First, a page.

The California Supreme Court delivered a one-two punch to employers this week with respect to the penalties for missed breaks. It held that the penalty for a missed break (one hour’s pay) constitutes “wages” that must be reported on statutorily required wage statements during employment. It further held that if an employer fails to pay all missed break penalties during employment, the employer will be liable for waiting time penalties. This means employers may be liable for up to thirty days of full pay for each employee who was not fully paid all break penalties on or before the termination of employment.
Naranjo v. Spectrum Security Services, Inc.
In Naranjo v. Spectrum Security Services, Inc., the plaintiff had filed a putative class action on behalf of Spectrum employees, alleging that the employer had violated state meal break requirements under the Labor Code and the applicable Industrial Welfare Commission (IWC) wage order and seeking “premium pay” – an additional hour of pay – for each day Spectrum failed to provide its employees a legally compliant meal break.
The Court of Appeal found that unpaid premium wages for meal period violations did not entitle employees to pay stub penalties or waiting time penalties. Naranjo, 40 Cal.App.5th 444, 444 (2019). But the California Supreme Court overturned that decision noting that meal and rest period violations “remain pervasive throughout California, disturbingly so in low-wage industries.” As a result, the Legislature adopted Section 226.7 to “incentivize claims for meal and rest period violations.” The Court found it would be absurd for the Legislature, concerned about widespread failure to provide basic worker protections, to strip—without comment—two critical enforcement tools applicable to all other wages due immediately. That is, section 203 waiting time penalties and section 226 wage statement penalties.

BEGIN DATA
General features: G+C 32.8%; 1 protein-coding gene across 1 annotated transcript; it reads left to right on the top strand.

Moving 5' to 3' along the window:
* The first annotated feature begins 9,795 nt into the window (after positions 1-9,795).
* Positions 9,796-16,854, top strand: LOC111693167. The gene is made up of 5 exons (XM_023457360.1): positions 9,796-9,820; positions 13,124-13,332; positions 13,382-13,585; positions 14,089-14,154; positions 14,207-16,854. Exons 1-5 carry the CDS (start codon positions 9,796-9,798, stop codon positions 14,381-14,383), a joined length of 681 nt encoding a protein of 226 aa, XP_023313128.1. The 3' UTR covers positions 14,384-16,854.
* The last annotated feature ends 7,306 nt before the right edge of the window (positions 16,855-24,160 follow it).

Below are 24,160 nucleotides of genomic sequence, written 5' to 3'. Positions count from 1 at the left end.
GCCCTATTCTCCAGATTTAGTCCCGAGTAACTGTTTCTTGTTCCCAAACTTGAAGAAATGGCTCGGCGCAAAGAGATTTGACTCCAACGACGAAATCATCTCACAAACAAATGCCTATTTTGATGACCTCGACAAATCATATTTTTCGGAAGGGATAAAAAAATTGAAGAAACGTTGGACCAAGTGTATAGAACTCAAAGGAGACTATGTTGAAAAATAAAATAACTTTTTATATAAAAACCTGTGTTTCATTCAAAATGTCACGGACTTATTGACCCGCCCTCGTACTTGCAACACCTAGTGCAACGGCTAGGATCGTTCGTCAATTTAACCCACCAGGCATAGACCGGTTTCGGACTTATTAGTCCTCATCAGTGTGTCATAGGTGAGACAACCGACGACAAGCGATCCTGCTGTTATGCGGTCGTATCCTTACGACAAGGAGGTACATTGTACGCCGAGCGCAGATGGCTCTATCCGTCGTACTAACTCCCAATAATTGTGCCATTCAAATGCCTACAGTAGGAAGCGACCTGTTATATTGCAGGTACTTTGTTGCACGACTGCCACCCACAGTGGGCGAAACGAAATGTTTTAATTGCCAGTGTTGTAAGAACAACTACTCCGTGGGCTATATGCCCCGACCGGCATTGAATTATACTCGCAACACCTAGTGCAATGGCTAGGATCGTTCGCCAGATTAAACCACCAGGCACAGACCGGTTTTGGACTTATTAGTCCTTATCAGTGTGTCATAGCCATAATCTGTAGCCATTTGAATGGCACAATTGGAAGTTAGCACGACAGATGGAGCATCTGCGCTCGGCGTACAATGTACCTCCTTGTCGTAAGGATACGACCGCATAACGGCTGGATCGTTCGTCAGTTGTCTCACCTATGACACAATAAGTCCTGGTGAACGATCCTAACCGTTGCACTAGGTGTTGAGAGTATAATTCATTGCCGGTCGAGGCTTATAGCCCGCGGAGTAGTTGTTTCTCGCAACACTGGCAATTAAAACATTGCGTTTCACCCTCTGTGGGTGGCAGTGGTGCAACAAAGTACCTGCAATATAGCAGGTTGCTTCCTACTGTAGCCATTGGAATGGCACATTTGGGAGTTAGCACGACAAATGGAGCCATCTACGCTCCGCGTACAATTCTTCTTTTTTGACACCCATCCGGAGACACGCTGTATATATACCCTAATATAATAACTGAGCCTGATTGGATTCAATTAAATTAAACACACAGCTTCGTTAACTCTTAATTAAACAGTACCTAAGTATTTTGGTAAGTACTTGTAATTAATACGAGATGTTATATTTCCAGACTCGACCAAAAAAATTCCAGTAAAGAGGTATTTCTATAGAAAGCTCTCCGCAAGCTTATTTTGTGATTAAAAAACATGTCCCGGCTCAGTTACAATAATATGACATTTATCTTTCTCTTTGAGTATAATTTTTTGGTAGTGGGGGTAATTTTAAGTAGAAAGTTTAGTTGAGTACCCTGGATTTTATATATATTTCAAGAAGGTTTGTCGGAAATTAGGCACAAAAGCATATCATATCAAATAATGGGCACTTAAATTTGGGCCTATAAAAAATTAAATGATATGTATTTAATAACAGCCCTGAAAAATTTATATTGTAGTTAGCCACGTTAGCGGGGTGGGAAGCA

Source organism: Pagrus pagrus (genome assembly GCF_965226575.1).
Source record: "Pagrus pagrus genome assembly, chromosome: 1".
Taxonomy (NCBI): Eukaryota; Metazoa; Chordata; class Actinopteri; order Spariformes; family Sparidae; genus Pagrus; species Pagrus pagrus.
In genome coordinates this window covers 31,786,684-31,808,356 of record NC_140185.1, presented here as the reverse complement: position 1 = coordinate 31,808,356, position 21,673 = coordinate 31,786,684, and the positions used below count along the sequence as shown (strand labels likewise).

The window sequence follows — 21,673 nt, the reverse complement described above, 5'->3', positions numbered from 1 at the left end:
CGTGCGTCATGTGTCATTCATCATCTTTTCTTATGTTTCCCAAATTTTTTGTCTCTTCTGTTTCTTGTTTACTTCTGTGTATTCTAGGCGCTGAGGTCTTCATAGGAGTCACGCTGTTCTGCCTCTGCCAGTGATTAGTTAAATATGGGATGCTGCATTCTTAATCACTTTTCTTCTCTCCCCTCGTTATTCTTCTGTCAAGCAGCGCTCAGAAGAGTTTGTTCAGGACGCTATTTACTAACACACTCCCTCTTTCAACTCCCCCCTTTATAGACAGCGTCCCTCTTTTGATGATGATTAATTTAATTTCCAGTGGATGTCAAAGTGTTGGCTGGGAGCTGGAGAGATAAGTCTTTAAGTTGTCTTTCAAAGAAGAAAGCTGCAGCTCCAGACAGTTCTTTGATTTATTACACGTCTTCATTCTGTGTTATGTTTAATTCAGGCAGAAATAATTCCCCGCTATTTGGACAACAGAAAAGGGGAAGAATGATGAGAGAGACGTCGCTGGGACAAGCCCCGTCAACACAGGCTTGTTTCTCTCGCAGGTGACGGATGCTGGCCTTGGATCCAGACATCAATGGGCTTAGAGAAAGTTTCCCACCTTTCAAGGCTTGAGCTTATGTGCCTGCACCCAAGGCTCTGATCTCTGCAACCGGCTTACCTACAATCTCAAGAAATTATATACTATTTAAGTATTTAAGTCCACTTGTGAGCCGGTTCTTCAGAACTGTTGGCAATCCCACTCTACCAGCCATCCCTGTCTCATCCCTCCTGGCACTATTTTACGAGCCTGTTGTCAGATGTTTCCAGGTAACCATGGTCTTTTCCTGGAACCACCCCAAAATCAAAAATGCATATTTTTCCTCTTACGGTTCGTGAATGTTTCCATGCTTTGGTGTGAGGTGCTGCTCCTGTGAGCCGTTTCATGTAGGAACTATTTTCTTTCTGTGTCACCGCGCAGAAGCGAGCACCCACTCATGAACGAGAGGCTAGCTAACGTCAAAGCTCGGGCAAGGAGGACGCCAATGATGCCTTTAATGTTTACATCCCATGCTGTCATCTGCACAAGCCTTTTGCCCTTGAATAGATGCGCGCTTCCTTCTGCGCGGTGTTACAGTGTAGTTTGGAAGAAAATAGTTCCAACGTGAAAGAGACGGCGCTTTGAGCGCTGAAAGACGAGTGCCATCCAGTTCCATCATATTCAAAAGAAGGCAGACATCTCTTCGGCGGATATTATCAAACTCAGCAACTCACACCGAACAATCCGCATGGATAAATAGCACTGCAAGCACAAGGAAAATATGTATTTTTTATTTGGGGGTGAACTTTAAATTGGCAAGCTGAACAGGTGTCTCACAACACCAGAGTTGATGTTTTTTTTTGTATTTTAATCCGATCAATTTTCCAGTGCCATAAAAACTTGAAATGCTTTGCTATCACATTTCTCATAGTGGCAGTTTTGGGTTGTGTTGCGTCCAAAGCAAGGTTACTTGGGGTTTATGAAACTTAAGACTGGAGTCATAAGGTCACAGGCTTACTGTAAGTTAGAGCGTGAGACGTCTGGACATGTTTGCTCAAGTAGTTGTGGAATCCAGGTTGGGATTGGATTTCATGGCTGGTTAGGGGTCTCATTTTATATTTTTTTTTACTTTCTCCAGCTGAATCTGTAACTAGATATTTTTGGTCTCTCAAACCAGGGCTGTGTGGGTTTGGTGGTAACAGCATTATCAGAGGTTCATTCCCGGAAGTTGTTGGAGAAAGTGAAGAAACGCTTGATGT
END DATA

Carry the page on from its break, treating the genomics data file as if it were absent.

Although Labor Code section 226 contains no separate requirement that missed-break premium pay be reported, the California Supreme Court held that pursuant to section 226.7, an additional credited hour of work and the corresponding premium pay owed must be reported on the wage statement. It found that the intent behind section 226 was “to enable employees to verify they have been compensated properly, without shortchanging or improper deduction” and detailing such premium payments meets this goal. The Court specifically held that California employers are required to include these “premium payments” on an employee’s wage statement for any missed, late, or short meal period for the pay period that any such premium payment is incurred.
While the decision places all employers at risk of draconian penalties for the failure to identify a missed break and/or the failure to pay the applicable penalty in a timely fashion, it does recognize that such penalties are not automatic. The Court pointed out that employees who seek such penalties will still need to prove the alleged break violation was known and the failure to pay the premium was willful. So an employee who confirms to have taken timely meal breaks in writing and further confirms that his or her time records are accurate may not be able to establish that full penalties are due.
Unfortunately, because the potential penalties are substantial for large employers, in particular, this decision is sure to increase class action and PAGA claims that are already rampant in the Golden State. Based on this recent ruling, California employers should immediately confirm that their paystubs separately detail meal and rest break premium payments. In addition, employers may want to explore asking questions about any possible missed meal or rest breaks during exit interviews to ensure no waiting time penalties begin to accrue after employees’ separation.